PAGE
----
Blogging toward Sunday

June 2, 2008

Odysseus wants nothing more than to get home. For the Greeks, as for
most ancient peoples, the house and city were islands of order in the
midst of a howling wilderness. They would do anything to stay home or,
having left, to get back.

Israel’s history, however, begins with
a man who leaves home and wanders off toward the horizon, not knowing
where he’s going and never intending to go home again. Abram’s call is
the birth of Israel. It is also a turning point in the formation of
humanity.

Yahweh promises that Abram
will receive all that an ancient man hopes for: many descendants, a
nation, a great reputation, a land, blessings for himself and curses
for his enemies. Yahweh commands Adam to be fruitful (Gen. 1:26-28),
but also promises to make Abram fruitful (17:6). At the time,
Abram has no children, and he’s accompanied by a barren wife (11:30).
He sets up altars at Shechem and between Bethel and Ai (12:6-9), but he
owns no land.

All Abram has are Yahweh’s promises. At this
point, it’s just words. But he goes. No human has acted like this
before. Like Noah later, Abram is the founder of a new humanity. He
waits in faith for many years, but eventually has a son, who has two,
one of whom has 12 children, who have thousands. (One of the best brief
accounts of Abram’s life is in James B. Jordan’s Primeval Saints.)

For
Paul, Abram’s faith has a specific focus. Abram is justified by faith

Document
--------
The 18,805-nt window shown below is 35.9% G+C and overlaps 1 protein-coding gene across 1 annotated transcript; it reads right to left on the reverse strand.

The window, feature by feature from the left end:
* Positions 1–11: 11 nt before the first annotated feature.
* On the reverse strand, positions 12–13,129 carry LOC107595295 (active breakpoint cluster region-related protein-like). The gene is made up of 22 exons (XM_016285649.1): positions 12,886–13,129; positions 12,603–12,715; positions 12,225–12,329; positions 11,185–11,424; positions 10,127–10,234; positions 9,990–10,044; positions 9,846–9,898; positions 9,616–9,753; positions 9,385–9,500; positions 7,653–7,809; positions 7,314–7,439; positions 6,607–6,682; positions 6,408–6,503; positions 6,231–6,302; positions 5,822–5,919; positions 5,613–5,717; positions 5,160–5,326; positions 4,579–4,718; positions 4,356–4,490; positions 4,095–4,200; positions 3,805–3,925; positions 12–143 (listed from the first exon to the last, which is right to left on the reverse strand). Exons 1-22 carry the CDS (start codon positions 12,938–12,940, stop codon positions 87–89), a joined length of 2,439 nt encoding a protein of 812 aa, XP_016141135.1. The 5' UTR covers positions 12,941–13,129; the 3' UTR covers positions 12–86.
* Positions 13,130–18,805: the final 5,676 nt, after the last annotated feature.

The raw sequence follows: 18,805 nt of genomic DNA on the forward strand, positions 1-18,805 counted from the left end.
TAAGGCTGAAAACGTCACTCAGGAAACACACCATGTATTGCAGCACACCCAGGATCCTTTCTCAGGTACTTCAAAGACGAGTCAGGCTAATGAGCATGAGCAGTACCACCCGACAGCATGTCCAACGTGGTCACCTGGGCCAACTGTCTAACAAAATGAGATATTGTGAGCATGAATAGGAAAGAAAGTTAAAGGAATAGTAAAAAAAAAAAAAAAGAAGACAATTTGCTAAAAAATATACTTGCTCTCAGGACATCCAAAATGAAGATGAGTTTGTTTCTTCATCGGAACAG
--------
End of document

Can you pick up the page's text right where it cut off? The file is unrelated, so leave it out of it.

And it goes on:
in God’s powerful promise to bring life from his dead body and from
Sarah’s dead womb (v. 22). Christians are accounted righteous by the
same faith, faith in the resurrection of Jesus, who was raised for our
justification (v. 25). Because righteousness is by faith in God’s
promises, the promise to Abram extends to all humanity, and he is a
blessing to all nations.

Paul is no innovator when he says that
the promises to Abram were for also for those Gentiles who claim his
faith. Jesus’ table fellowship enacts the same theology. Tax gatherers
are despised because they cooperate with unclean Romans. Yet Jesus
calls a tax gatherer to share his ministry as a disciple, and sits down
at the tax gatherer’s table with sinners (Matt. 9:9-13). Jesus spends
his life tearing veils, breaking the wall of partition between Jew and
Jew, and between Jew and Gentile, brick by brick. (Marcus Borg’s work
highlights the importance of table fellowship in first-century Judaism.)

Eating
with sinners and tax gatherers, Jesus says, is no violation of Torah.
The weighty things of the law are mercy, justice and truth (Matt.
23:23). Torah is God’s instrument for bringing the promise of Abram to
Jew and Gentile, not an instrument for stroking human pride.

Jesus
is the seed of Abram, the one in whom every promise to Abram—of seed,
land, reputation—is fulfilled. Jesus is the seed of Abram, the
eschatological head of the last human race. Jesus is the seed of Abram,
who like Father Abram, left his father’s house to go to a far country
that had been promised to him.